EY Canada champions inclusivity to attract talent

A recruitment campaign aims to take different perspectives on the idea of "belonging."


EY Canada is looking to connect with current and prospective employees by showcasing its commitment to fostering DEI.

The campaign launched earlier in July and is all based around a sense of belonging urging people to “celebrate differences.” A recurring element in the campaign creative is the brush stroke, born out of collaboration between EY’s in-house creative team and agency Junction59 that conveys the sense of uniqueness in that no two strokes are the same.

“We know how important social equity is,” says EY’s CMO, Fatima Israel. “It transcends multiple boundaries…Belonging is a feeling that goes beyond just being included.”

The professional services firm has four pillars to its corporate social responsibility: equity, education, entrepreneurship and environment. This campaign, coming to life via digital display media and paid social and organic, strongly ladders up to the equity line, Israel notes. She tells strategy that DEI is something it’s embraced since the company was founded, as Arthur Young was deaf and had low vision.

The global parent has a EY “Belonging Barometer” to get a better sense of how engaged employees feel at work and also a “People Pulse Survey,” its internal gauge.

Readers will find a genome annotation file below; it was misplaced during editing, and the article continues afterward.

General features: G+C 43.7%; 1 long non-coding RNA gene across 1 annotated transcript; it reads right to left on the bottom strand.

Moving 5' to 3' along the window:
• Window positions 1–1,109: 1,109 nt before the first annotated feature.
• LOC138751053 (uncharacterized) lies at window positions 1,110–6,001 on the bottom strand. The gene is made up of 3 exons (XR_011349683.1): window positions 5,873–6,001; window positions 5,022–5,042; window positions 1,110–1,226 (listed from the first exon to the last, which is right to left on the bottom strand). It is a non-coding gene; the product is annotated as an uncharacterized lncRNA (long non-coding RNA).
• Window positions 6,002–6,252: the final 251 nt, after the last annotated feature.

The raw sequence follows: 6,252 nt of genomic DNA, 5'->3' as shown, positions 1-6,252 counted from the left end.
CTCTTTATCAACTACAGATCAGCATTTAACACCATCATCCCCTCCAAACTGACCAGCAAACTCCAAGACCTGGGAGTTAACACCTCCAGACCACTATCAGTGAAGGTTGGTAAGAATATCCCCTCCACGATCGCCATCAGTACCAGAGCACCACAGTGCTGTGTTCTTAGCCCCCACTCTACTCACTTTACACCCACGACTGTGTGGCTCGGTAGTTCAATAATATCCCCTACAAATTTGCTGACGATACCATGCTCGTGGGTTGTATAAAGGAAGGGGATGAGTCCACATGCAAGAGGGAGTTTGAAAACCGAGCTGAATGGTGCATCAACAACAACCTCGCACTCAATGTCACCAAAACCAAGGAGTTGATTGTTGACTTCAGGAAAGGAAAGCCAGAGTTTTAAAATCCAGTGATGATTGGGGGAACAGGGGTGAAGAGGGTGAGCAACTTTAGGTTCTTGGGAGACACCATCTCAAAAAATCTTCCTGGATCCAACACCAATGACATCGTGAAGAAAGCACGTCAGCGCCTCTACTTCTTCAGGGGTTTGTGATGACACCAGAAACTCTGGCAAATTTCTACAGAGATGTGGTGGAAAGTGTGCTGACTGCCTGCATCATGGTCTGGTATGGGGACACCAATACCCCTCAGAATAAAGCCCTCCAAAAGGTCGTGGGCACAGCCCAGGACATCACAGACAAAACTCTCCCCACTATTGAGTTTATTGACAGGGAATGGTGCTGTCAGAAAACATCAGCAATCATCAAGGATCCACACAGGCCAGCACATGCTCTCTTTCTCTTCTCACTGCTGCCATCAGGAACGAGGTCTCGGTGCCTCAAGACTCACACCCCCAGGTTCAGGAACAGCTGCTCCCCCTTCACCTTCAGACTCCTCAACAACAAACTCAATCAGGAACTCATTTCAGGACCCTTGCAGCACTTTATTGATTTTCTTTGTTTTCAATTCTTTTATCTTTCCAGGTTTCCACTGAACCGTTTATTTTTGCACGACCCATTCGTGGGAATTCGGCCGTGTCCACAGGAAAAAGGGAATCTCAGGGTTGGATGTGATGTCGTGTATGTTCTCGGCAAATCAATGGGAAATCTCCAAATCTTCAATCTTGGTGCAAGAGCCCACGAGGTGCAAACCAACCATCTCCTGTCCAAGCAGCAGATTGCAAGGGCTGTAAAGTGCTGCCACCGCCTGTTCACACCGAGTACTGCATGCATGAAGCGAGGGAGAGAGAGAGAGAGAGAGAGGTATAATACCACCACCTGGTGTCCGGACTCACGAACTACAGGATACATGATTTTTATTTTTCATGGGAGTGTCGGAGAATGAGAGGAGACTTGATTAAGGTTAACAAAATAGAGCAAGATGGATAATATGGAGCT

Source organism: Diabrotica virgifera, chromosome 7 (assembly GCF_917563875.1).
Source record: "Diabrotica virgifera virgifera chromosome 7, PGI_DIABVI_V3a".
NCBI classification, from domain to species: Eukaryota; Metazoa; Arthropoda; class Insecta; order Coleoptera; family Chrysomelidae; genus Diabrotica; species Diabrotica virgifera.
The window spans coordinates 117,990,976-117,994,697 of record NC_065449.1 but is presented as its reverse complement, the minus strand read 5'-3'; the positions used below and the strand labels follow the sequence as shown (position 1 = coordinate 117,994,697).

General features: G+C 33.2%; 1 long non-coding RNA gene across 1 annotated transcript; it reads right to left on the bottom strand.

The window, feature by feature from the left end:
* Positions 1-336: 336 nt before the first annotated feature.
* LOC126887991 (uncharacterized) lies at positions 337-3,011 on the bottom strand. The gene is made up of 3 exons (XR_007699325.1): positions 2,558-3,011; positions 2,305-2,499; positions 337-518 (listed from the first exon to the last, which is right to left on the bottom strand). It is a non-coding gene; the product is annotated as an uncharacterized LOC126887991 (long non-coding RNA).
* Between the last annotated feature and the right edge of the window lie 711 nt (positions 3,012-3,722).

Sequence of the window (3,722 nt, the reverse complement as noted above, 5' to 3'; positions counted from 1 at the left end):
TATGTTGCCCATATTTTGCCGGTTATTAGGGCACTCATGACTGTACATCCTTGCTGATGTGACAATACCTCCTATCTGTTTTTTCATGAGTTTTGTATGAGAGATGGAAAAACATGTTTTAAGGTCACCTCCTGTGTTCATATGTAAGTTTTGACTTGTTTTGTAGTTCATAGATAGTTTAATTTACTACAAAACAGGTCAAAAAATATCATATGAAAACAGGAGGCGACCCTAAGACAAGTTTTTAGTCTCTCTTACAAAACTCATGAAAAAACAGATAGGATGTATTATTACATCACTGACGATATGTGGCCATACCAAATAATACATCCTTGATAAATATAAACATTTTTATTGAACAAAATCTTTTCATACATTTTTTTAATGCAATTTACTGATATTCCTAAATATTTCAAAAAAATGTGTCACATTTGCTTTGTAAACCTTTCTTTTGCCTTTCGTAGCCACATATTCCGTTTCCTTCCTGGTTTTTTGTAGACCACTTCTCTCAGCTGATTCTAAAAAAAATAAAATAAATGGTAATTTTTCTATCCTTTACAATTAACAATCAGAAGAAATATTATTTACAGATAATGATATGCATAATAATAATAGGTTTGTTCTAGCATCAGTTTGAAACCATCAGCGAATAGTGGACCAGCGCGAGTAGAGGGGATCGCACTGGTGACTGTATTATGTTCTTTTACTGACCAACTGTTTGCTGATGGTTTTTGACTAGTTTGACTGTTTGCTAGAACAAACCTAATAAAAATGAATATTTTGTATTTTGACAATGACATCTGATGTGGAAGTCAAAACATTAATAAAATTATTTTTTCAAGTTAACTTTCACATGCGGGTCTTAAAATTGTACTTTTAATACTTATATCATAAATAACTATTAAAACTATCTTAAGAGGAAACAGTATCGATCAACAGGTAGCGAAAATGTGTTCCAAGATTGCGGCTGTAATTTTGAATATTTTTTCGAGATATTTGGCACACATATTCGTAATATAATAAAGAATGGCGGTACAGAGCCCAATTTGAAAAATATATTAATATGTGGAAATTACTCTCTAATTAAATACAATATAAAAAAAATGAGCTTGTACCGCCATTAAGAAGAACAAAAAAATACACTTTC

“Top down, DEI, as well as belonging is core to who we are,” Israel notes. 

According to Israel, there is a huge brand opportunity to lean into equity to increase distinctiveness and attract workers after the Great Resignation, but also when it comes to retaining its own employees and attracting clients who share same values.

This is about human issues, and human stories, Israel notes, calling it “B2H” (“business to human”). To back it up, EY has new platforms to give employees a voice and approaching social issues head on.

Next month, new chapters will be launched, each taking a different perspective on the idea of “belonging.” The first ones, for examples, will include new immigrant stories. According to Israel, the company is also expanding definitions of DEI by telling the stories of neurodivergent people and leaning into hiring a large number of Canadian combat veterans in cybersecurity and IT.

According to Israel, this latest “belonging” campaign is a big portion of its ad spend and resources that it will use over the course of the year. It’s thinking far more broadly about this issue as a company.

MediaCom handled the buy.